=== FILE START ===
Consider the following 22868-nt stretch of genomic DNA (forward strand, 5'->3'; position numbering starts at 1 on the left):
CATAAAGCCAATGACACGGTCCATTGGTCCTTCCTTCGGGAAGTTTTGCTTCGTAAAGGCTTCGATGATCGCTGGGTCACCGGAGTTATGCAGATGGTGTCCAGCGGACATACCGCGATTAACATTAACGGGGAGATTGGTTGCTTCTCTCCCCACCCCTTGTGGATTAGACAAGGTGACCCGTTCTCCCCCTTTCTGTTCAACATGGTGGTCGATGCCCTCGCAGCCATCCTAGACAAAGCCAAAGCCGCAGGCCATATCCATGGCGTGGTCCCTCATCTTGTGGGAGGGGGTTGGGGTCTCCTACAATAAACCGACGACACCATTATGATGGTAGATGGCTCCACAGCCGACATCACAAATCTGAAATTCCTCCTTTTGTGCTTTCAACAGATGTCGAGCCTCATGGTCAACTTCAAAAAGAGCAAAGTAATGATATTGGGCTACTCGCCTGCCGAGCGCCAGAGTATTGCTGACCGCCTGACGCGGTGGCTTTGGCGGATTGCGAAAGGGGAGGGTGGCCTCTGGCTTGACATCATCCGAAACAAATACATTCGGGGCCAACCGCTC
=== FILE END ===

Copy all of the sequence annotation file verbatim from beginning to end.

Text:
Consider the following 22868-nt stretch of genomic DNA (forward strand, 5'->3'; position numbering starts at 1 on the left):
CATAAAGCCAATGACACGGTCCATTGGTCCTTCCTTCGGGAAGTTTTGCTTCGTAAAGGCTTCGATGATCGCTGGGTCACCGGAGTTATGCAGATGGTGTCCAGCGGACATACCGCGATTAACATTAACGGGGAGATTGGTTGCTTCTCTCCCCACCCCTTGTGGATTAGACAAGGTGACCCGTTCTCCCCCTTTCTGTTCAACATGGTGGTCGATGCCCTCGCAGCCATCCTAGACAAAGCCAAAGCCGCAGGCCATATCCATGGCGTGGTCCCTCATCTTGTGGGAGGGGGTTGGGGTCTCCTACAATAAACCGACGACACCATTATGATGGTAGATGGCTCCACAGCCGACATCACAAATCTGAAATTCCTCCTTTTGTGCTTTCAACAGATGTCGAGCCTCATGGTCAACTTCAAAAAGAGCAAAGTAATGATATTGGGCTACTCGCCTGCCGAGCGCCAGAGTATTGCTGACCGCCTGACGCGGTGGCTTTGGCGGATTGCGAAAGGGGAGGGTGGCCTCTGGCTTGACATCATCCGAAACAAATACATTCGGGGCCAACCGCTC